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Sandra Day O'Connor Says She Has Dementia, Withdraws From Public Life

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Sandra Day O'Connor, seen here testifying before the Senate Judiciary Committee in 1981, served for 24 years on the Supreme Court.
Don Carl STEFFEN, Gamma-Rapho via Getty Images

Sandra Day O'Connor, seen here testifying before the Senate Judiciary Committee in 1981, served for 24 years on the Supreme Court.

Updated at 2:13 p.m. ET

Former Supreme Court Justice Sandra Day O'Connor says she has been diagnosed with "the beginning stages of dementia, probably Alzheimer's disease," in an open letter that was released Tuesday.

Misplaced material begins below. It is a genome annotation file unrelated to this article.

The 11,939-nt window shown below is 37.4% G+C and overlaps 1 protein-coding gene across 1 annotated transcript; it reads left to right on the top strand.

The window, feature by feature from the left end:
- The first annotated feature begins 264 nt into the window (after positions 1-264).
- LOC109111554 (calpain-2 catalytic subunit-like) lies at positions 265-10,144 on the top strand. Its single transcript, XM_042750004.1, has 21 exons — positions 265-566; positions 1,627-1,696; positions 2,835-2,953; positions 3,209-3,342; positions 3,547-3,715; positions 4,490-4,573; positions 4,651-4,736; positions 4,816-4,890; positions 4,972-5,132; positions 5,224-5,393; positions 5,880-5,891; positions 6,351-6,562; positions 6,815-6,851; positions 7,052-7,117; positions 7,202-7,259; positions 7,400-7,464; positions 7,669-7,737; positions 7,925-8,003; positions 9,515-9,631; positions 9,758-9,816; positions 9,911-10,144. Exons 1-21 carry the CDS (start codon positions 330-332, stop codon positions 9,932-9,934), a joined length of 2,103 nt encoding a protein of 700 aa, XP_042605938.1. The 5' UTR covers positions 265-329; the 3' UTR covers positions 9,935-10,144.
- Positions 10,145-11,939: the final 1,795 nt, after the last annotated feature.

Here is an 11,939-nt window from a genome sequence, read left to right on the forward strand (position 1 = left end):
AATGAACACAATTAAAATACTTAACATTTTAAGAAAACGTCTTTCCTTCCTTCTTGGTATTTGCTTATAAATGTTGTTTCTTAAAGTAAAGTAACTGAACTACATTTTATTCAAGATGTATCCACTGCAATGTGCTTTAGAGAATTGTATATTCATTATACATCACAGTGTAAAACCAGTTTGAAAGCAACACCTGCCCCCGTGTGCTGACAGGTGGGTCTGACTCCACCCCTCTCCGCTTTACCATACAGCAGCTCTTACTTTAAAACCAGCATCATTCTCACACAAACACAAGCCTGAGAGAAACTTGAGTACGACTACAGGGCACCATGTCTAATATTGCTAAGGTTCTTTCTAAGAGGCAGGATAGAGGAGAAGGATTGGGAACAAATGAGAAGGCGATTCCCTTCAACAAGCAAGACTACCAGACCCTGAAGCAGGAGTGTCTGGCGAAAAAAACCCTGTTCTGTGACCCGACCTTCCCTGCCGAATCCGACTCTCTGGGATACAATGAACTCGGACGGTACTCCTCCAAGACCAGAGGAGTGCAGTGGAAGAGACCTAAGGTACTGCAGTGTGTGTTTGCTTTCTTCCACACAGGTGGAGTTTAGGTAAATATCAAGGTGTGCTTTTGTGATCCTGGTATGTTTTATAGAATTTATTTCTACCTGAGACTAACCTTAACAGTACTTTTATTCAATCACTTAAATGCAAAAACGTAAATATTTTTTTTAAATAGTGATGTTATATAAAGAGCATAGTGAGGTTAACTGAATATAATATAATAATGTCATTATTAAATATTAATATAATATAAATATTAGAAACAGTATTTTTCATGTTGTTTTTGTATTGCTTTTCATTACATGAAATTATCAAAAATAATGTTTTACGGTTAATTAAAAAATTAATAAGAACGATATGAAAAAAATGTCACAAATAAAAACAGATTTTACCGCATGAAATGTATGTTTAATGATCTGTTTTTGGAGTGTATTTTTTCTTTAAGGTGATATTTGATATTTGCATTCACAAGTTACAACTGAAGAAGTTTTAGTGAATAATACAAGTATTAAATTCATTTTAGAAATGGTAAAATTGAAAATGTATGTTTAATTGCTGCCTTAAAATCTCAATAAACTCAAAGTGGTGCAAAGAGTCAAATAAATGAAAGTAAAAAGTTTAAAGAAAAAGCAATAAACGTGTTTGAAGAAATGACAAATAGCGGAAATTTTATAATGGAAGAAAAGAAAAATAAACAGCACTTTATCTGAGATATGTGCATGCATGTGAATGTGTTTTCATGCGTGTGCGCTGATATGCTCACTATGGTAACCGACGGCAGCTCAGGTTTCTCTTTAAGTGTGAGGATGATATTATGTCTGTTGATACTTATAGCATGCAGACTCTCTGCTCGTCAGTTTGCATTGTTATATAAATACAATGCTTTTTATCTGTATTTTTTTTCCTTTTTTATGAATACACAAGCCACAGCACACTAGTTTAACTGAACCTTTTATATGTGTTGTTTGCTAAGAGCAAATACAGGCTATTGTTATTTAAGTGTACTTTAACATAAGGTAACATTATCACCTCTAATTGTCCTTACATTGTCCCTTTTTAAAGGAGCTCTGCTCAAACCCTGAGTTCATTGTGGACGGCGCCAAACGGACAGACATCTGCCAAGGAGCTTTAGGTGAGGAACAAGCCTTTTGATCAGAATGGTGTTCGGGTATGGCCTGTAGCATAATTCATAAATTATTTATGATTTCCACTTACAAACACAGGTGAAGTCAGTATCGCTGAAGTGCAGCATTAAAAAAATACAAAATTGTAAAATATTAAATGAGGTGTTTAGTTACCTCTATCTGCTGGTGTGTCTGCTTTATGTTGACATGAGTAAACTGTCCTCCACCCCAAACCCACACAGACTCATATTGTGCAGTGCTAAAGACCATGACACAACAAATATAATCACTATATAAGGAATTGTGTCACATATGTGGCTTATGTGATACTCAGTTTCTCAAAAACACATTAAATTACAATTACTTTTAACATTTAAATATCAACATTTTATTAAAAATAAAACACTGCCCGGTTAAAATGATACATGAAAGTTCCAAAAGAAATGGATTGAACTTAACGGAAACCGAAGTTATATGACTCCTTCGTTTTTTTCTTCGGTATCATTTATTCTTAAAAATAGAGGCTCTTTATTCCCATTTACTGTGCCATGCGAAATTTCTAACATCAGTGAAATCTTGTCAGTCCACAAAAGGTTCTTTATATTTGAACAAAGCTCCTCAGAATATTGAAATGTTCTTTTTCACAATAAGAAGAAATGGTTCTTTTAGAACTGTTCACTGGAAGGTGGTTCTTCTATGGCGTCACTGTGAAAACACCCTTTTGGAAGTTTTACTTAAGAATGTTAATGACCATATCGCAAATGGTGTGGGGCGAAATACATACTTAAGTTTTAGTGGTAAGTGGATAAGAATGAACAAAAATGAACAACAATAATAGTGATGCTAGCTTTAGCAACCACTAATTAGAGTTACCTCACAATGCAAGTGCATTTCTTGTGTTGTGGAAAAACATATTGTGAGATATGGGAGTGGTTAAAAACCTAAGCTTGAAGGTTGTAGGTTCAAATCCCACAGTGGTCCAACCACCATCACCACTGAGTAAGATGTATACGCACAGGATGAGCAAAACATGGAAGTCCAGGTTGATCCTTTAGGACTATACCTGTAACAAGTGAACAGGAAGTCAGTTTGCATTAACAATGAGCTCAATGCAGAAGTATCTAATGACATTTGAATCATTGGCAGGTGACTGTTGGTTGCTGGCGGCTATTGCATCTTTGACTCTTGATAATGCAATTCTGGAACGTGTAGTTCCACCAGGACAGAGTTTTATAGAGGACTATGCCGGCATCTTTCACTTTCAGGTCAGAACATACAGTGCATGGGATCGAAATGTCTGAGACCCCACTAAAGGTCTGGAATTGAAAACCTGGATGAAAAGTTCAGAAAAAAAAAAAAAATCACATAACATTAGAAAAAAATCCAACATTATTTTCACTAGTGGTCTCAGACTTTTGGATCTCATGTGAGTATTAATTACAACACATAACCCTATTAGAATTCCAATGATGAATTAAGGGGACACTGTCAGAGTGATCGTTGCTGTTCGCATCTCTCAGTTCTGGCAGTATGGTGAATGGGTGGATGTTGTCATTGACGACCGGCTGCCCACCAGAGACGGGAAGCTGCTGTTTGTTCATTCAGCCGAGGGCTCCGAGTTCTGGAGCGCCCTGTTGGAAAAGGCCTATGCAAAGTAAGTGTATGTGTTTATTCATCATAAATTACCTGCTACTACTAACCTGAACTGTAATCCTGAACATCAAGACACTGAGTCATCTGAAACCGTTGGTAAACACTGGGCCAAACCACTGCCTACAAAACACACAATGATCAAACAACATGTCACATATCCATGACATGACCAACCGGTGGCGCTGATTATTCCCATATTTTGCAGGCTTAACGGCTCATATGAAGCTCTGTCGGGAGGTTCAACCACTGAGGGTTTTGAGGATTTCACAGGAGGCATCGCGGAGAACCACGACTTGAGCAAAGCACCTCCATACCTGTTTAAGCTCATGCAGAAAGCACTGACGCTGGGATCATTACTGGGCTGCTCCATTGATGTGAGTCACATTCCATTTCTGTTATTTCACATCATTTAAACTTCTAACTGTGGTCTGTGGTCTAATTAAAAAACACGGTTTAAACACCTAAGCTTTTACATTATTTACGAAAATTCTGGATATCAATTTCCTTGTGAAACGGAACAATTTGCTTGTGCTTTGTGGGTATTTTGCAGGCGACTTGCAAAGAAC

O'Connor, 88, is the first woman to serve on the high court and has remained active since retiring in 2006. She left the court to care for her husband, John, after he was diagnosed with Alzheimer's. Now, O'Connor says, her condition is forcing her to withdraw from public life.

"While the final chapter of my life with dementia may be trying, nothing has diminished my gratitude and deep appreciation for the countless blessings in my life," she writes in a letter released by the Supreme Court's public information office.

"As this condition has progressed, I am no longer able to participate in public life," O'Connor says. "Since many people have asked about my current status and activities, I want to be open about these changes, and while I am still able, share some personal thoughts."

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